Rans S-19
My Vans RV-9A

Rans S-19 Kit
I currently fly a Vans RV-9A Which I purchased in 2005. The Rans S-19 is a LSA and I am a first time builder.

The S-19 is a low wing monoplane of traditional aluminum construction, featuring a constant chord wing. This provides significant advantages in airframe construction and a good stall characteristic. The horizontal tail is a stabilator.

The S-19 is powered by a ROTAX 912 ULS engine producing 100 HP. The engine has proven itself reliable in years of operation. Other engine options will be explored, from Jabiru to Lycoming. The aircraft seats two in side by side in a 43.5 wide cockpit. Headroom is ample for even 64 pilots, and even larger with slight modifications.


The design of the S-19 features some unique features not typical seen in light kit aircraft. These enhance safety, durability and ease of assembly.

One of them is the design of the wing spars. The spars are machined from a one piece custom extrusion (specially designed for this aircraft). The extrusion is tapered, shaped and all holes are final sized in the machining process.Only a few additional parts are attached with solid aircraft rivets to reinforce the root area and a short channel type tip spar. That means the spar is a one piece design over most of the span assuring a good fatigue life and simplicity in assembly.
This type of construction is typically used in much larger airplanes only. The spar is also designed to carry the entire bending loads of the wing without benefiting from skins or stringers. Weight penalty is little for the additional safety margin provided.The wing spars are factory assembled for each kit.

Another interesting feature is the plastic rotary molded tanks and their location. Fuel is stored in two wing tanks of 12 gallon capacity each. The tanks are mounted in a fuel bay just behind the very sturdy wing spar. This allows the entire leading edge of the wing to be deformed in a crash before the tank is affected.There is also a gap between the rear spar channel and the tank allowing the rear structure to also deform somewhat before the tank is affected. Safety is further enhanced by the relative outboard location of the tank. The tank starts 26" outboard from the cabin wall. This is not enough to create significant balance or inertia problems but puts some additional space between the fuel and the occupants. All this combined with the good rupture resistance of the molded plastic tank should provide a more than average level of safety. The tank design is also beneficial for the kit construction process, since the tanks are easy to install in comparison to the sealed riveting process used on most aluminum airplanes. The tanks are removable through the bottom surface of the wings.

Another, not always typical feature is the welded steel roll bar in front of the occupants. The roll bar is supported with a brace to the forward cabin structure. The roll bar combined with the heavily supported cabin floor, forward fuselage and center section structure, as well as the slow landing speed should make a unavoidable crash landing at least survivable.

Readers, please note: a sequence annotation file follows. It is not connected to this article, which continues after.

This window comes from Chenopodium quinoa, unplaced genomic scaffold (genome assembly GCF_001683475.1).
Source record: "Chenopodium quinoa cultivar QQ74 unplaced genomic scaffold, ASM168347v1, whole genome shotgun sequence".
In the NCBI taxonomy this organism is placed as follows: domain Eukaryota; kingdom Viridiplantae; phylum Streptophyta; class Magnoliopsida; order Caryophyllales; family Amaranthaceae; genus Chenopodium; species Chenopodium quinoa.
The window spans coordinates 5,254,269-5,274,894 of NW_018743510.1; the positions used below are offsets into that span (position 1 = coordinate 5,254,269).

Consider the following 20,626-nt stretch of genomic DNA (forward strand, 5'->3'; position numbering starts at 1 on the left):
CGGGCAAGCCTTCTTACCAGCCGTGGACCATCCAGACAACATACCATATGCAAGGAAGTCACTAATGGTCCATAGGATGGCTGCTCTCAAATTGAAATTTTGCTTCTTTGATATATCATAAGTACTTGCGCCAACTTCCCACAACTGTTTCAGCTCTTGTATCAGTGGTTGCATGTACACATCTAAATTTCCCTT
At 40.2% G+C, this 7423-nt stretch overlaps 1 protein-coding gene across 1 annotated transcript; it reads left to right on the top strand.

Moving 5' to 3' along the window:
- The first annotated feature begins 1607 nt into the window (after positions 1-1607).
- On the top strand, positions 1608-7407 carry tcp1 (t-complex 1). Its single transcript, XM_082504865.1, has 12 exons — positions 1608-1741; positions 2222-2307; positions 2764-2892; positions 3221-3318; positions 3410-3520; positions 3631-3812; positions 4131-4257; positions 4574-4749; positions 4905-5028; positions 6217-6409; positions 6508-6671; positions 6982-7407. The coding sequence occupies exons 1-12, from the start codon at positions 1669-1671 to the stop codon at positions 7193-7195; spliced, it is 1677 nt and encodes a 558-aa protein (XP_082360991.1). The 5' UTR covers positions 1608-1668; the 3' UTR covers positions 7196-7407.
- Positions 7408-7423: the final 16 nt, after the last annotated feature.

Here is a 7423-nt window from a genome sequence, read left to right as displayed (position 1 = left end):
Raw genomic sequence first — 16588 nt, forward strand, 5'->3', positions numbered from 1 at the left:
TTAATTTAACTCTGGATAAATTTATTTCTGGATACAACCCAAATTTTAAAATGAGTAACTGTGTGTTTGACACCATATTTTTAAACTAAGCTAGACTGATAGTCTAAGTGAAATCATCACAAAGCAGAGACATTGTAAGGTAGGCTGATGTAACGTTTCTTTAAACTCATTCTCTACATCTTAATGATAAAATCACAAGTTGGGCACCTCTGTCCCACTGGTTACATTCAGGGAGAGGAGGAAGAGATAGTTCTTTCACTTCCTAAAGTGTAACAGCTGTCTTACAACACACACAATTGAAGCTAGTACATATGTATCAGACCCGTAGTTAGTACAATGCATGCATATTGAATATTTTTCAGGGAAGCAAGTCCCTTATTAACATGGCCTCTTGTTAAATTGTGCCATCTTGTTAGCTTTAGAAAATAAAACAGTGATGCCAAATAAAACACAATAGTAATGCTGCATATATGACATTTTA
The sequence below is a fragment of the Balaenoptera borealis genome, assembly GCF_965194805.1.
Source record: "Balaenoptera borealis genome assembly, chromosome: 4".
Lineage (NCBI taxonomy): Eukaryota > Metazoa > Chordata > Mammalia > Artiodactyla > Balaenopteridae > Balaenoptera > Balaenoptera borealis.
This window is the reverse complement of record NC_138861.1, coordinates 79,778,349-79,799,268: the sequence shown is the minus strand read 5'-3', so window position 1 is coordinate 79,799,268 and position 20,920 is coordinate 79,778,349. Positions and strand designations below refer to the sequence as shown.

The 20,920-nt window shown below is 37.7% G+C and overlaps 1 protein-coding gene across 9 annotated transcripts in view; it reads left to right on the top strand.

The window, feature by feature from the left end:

The S-19 features dual controls (two center sticks). Ailerons and stabilator are operated with push pull tubes via bell cranks. The rudder is controlled by stainless steel cables.
Cables are fabricated and ready for installation.
The large Flaps are mechanically operated and feature 3 positions.
All control system components are fabricated for the builder on CNC machines, assuring a high level of precision. No measuring or locating is required during control system assembly.
The rigging process is assisted with rigging pins temporarily inserted in all bell cranks fixing them at their neutral position. This makes adjusting the push pull tubes a snap (Matter fact the airframe is so precise, that we adjusted all push pull tube rod ends to the length the drawing calls out, fixed the bell cranks with their rigging pins and installed the push pull tubes without the need for readjustment during construction of our prototype).
All components are supported with ball bearings.


The design was developed with the average homebuilder experience level in mind.
Airframe assembly requires very little tooling and no special equipment which would be expensive to obtain. The only real requirement is a large flat table. Even that is arguable, but we think it is easier that way.
The level of prefabrication is more than typical for a kit plane. No welding or fabrication of parts is required.
All parts are factory made and formed if required. Some minor trimming might be required but nothing really time consuming or complicated.
Only a few components require simple fixtures for building (vertical fin, stabilator and rudder). These fixtures are included in every kit and are of a very simple kind not requiring extensive setup or large space.
Many components of the airframe can be constructed in relative small subassemblies. This assures quick


The design of the S-19 aircraft also keeps service and maintenance in mind. An unusual high number of removable inspection covers is featured throughout the airframe to allow access to all critical components.

Dismantling the aircraft if necessary is possible with relative ease. The wings are two separate surfaces and are removable after disconnection of fuel lines and controls.
The same applies to the tail surfaces.
The fuselage will still remain on its landing gear after all surfaces are removed.
It is not quick enough to do it every time you fly, but easy enough to do it for the occasional major maintenance, or season storage.

Overall the S-19 should be a fun and enjoyable project for a homebuilder assuring quick success during building and provide long years of trouble free service.
We hope you will enjoy building it as much as we do.

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